Chinese Police Exposed 1 Billion People’s Data in Unprecedented Leak

While states fight With the far-reaching implications of the June U.S. Supreme Court decision to reverse the constitutional right to abortion, WIRED examined the privacy risks posed by widely deployed automated license plate readers as the risks of being prosecuted. to seek an intensification of abortion across the country. . And the researchers stressed the value of digital self-defense of end-to-end encryption anywhere in the world, as civil rights protections and law enforcement powers evolve.

Apple announced this week a new protection known as “Lock Mode” for iOS 16 that will allow users to choose to operate their phone in a more limited way, but safer if they run the risk of being attacked with software invasive spy. And researchers say the new encryption algorithms announced by the National Institute of Standards and Technology that are designed to be resistant to quantum computers will be difficult to test in any practical sense for years to come.

We looked at how users can protect themselves from the worst scams on Instagram and took a look back at the worst hackers and data breaches of 2022 so far, and inevitably there are many more.

But this is not all. Every week we gather the news that we have not made known or deepened. Click on the headlines to read the full stories. And be safe out there!

In one of the most expansive and shocking personal data breaches of all time, the attackers took data from nearly 1 billion Chinese citizens from a Shanghai police database and attempted to extort the department for about $ 200,000. . The database contains names, telephone numbers, government identification numbers and police reports. The researchers found that the database itself was secure, but that a dashboard was publicly accessible from the open Internet, allowing anyone with basic technical skills to grab the information without a password. The scale of the gap is immense and is the first of its kind to affect the Chinese government, known for accumulating large amounts of data, not only on its own citizens, but on people around the world. China was memorably responsible for the non-compliance of the U.S. Personnel Management Office and the non-compliance of the Equifax credit bureau, among many others around the world.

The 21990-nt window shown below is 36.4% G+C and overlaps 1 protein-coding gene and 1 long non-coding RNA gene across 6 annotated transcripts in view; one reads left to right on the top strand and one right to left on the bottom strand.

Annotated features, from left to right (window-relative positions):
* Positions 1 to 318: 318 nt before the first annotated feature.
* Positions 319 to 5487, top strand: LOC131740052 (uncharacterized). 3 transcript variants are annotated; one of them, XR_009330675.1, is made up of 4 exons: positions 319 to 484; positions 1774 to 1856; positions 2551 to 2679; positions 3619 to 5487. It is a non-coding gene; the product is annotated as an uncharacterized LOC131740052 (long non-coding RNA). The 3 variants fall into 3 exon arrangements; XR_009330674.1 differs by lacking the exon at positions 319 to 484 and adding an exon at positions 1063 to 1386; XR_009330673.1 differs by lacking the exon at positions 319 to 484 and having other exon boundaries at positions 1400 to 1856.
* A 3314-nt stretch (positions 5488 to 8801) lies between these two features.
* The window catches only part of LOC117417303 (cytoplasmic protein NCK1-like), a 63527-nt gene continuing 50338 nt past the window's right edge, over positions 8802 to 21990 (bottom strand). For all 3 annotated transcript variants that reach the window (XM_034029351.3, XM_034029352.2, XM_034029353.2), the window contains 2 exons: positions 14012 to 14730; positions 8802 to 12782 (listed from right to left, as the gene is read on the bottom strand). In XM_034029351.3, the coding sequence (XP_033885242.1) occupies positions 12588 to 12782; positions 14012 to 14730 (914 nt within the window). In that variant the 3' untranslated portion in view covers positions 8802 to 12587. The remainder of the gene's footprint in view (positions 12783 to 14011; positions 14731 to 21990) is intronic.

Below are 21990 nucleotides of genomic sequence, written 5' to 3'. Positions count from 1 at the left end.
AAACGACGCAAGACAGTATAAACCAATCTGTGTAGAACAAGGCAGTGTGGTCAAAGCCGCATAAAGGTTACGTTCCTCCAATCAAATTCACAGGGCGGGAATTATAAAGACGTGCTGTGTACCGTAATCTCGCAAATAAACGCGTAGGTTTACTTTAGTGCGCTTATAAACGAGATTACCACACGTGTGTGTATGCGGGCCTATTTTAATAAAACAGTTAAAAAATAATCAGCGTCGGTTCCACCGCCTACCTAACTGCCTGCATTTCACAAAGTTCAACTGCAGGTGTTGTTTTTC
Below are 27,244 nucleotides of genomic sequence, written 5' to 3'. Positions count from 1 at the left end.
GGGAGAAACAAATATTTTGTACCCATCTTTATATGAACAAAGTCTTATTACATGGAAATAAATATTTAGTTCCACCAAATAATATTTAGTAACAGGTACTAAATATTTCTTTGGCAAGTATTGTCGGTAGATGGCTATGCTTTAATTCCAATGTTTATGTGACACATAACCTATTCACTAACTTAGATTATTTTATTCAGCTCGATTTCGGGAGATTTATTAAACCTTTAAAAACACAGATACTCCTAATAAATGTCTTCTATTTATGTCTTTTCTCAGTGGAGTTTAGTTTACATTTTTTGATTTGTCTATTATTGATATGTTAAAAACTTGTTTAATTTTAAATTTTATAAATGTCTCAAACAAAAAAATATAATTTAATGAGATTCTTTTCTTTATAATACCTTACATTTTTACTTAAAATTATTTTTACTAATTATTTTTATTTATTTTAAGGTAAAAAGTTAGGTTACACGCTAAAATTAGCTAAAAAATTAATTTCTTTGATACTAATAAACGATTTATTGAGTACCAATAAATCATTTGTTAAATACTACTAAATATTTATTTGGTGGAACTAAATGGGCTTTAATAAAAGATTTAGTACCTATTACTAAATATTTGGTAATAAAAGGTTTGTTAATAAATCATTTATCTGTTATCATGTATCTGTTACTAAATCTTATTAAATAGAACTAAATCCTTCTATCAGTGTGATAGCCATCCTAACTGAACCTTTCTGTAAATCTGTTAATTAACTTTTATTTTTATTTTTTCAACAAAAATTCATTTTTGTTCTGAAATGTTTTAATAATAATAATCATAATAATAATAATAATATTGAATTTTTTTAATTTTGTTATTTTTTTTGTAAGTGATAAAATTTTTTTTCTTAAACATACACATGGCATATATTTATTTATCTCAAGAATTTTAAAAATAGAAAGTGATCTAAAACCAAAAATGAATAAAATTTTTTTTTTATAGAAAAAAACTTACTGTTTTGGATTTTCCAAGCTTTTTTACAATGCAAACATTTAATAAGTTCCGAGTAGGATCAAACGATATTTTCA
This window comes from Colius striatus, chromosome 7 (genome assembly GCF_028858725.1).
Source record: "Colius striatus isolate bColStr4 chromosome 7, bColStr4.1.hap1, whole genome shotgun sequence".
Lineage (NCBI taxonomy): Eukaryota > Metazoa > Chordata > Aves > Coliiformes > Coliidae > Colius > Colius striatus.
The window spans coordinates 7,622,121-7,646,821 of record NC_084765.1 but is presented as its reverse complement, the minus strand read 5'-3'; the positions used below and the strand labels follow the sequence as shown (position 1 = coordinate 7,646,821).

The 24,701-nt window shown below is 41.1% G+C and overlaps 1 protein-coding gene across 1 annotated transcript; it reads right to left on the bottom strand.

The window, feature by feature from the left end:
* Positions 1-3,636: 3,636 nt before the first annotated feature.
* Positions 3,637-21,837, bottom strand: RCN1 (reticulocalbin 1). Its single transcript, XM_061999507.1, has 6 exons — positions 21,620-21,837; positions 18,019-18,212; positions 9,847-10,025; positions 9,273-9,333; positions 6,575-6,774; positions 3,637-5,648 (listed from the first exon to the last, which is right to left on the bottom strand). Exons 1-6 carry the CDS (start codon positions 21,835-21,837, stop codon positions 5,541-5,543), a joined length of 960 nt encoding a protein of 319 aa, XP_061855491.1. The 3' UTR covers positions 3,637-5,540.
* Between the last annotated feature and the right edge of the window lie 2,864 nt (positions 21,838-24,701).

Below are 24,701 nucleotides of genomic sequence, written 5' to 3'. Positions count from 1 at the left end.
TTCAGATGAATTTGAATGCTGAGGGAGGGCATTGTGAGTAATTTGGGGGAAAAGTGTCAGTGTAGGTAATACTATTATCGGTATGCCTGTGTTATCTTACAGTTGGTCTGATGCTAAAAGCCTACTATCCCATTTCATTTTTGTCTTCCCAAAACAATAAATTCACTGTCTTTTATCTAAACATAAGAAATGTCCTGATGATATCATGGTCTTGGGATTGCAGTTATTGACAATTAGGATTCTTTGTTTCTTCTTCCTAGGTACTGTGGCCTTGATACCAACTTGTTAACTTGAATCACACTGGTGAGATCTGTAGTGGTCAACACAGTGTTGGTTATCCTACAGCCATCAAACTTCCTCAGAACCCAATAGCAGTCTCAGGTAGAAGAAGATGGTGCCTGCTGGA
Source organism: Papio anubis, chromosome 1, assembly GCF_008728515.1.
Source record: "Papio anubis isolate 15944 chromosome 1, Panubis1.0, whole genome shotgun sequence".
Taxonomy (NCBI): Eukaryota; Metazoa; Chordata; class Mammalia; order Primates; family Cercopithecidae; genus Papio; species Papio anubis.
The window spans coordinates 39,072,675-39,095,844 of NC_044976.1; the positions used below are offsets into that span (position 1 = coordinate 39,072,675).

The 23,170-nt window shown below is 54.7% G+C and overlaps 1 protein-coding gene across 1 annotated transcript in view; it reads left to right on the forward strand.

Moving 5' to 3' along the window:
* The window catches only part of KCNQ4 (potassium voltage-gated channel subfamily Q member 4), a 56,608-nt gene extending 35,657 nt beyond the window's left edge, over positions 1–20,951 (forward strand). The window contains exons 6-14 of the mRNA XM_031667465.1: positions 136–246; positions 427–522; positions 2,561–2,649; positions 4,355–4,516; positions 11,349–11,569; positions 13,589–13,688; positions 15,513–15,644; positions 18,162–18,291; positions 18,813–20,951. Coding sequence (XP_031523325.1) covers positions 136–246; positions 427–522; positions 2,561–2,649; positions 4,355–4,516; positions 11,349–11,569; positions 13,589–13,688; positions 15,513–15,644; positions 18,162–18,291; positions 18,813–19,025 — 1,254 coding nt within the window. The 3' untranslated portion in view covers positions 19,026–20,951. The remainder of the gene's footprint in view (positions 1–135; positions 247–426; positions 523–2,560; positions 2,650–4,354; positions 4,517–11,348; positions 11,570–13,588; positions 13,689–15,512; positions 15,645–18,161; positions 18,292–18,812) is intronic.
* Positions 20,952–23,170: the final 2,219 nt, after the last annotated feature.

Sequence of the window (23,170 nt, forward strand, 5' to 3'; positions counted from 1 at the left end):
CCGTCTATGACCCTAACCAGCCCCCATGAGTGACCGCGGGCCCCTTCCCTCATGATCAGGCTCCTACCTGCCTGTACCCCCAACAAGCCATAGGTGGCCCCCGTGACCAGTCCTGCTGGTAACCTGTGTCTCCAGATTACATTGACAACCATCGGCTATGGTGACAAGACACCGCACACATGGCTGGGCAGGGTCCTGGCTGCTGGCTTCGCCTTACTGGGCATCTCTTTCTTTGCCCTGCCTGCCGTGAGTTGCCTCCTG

FBI Director Christopher Wray and the head of the British security agency MI5, Ken McCallum, issued a joint warning this week that China is, as Wray said, the “biggest long-term threat to to our economic and national security “. The couple noted that China has carried out extensive espionage around the world and interfered in elections and other political procedures. Wray noted that if China moves to seize Taiwan, “it would represent one of the most horrific trade disruptions the world has ever seen.” McCallum said that since 2019, MI5 has more than doubled its focus on China and is now conducting seven times more investigations related to the Chinese Community Party than in 2018. The Foreign Ministry spokesman of China, Zhao Lijian, described British officials as trying to “exalt the public.” China’s threat theory. “He added that MI5 should” eliminate imaginary demons. “

The HackerOne bug rewards program, which manages the submission of vulnerabilities and rewards programs for companies, fired an employee this week for stealing vulnerability disclosures sent through the platform and sending them to companies affected to recover the reward for personal gain. HackerOne discovered the scheme when a client company flagged a vulnerability disclosure that was suspiciously similar to the one it had received in June from a different researcher. The rogue employee, who was new to the company, had access to the HackerOne platform from April 4 to June 23 and made seven vulnerability disclosures through stolen investigations. “This is a clear violation of our values, our culture, our policies and our employment contracts,” HackerOne wrote in an incident report. “Since then we have fired the employee and further strengthened our defenses to prevent similar situations in the future.”

The U.S. Cybersecurity and Infrastructure Security Agency, the Federal Bureau of Investigation and the Treasury Department said in a joint alert this week that North Korean hackers have targeted the health and security sectors. public health with the little-known Maui ransomware strain. They warned that paying these ransoms could violate U.S. sanctions. “North Korean state-sponsored cyberactors used Maui ransomware in these incidents to encrypt servers responsible for health services, including electronic health record services, diagnostic services, imaging services and intranet services “, warns the alert. “In some cases, these incidents disrupted services provided by target HPH sector organizations for extended periods.”

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